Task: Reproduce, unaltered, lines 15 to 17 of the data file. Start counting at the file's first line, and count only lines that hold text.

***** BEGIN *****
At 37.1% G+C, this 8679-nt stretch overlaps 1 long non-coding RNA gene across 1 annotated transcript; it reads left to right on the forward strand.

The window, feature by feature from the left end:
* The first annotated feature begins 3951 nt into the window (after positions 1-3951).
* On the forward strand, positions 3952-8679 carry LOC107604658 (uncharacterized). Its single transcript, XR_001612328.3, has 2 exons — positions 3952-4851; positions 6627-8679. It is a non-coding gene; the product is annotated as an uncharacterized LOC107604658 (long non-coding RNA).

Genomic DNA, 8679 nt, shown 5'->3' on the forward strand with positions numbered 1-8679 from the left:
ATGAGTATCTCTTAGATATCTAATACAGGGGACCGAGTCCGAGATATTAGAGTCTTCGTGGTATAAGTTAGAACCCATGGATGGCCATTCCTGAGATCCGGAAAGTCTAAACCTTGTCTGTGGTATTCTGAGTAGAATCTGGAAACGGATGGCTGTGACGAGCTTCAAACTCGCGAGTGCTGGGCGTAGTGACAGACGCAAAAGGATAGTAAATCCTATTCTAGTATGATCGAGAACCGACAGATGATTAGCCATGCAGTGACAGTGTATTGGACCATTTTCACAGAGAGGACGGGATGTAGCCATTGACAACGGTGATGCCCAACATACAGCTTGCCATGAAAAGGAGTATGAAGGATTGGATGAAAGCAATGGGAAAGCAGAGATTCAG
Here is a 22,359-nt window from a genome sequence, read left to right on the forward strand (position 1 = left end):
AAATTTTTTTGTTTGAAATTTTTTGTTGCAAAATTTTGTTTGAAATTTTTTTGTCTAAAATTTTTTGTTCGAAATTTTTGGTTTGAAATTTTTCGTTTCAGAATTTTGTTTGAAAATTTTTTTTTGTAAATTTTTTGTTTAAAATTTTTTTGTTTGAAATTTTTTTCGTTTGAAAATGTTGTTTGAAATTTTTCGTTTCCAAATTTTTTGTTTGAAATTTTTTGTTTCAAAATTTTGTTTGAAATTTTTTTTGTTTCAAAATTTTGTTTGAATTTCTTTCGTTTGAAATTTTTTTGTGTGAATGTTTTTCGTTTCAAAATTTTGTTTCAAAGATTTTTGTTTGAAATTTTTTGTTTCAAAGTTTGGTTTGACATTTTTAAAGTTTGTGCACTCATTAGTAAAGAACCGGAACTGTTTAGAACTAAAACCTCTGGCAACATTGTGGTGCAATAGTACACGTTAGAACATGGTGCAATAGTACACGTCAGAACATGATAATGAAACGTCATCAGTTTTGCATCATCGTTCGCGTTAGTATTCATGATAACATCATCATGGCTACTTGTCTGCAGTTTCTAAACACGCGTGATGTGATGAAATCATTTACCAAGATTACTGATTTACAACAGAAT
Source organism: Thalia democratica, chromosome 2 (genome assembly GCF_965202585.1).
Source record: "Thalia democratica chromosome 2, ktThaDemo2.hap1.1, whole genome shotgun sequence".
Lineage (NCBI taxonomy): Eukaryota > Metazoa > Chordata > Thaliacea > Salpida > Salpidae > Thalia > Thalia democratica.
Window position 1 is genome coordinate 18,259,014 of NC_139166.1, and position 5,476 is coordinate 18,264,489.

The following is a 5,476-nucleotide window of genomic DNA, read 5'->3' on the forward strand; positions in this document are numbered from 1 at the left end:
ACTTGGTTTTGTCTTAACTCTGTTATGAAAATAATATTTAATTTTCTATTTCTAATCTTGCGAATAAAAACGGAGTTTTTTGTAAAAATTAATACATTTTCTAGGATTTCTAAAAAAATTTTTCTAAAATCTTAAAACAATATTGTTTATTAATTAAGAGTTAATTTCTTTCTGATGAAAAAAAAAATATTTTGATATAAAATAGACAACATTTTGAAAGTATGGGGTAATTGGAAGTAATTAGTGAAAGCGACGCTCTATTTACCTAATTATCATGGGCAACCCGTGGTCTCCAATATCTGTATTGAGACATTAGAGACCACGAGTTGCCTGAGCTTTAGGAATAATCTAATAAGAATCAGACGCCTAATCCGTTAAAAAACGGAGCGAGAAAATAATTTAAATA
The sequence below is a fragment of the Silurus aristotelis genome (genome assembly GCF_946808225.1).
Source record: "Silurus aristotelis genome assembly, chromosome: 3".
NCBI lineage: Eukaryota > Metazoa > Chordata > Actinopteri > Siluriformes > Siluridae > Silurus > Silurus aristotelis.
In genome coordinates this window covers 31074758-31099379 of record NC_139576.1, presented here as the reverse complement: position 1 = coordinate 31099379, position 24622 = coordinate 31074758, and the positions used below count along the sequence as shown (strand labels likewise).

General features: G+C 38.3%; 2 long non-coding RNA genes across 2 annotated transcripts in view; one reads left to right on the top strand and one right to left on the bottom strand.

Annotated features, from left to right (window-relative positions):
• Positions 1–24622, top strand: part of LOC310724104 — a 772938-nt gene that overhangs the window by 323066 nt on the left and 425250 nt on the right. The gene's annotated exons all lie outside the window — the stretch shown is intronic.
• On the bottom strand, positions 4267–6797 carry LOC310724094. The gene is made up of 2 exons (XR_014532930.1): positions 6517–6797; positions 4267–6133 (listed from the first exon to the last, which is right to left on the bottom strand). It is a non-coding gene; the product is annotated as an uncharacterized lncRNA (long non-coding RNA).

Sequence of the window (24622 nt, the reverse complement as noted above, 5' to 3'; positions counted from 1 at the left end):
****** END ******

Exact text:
The sequence below is a fragment of the Silurus aristotelis genome (genome assembly GCF_946808225.1).
Source record: "Silurus aristotelis genome assembly, chromosome: 3".
NCBI lineage: Eukaryota > Metazoa > Chordata > Actinopteri > Siluriformes > Siluridae > Silurus > Silurus aristotelis.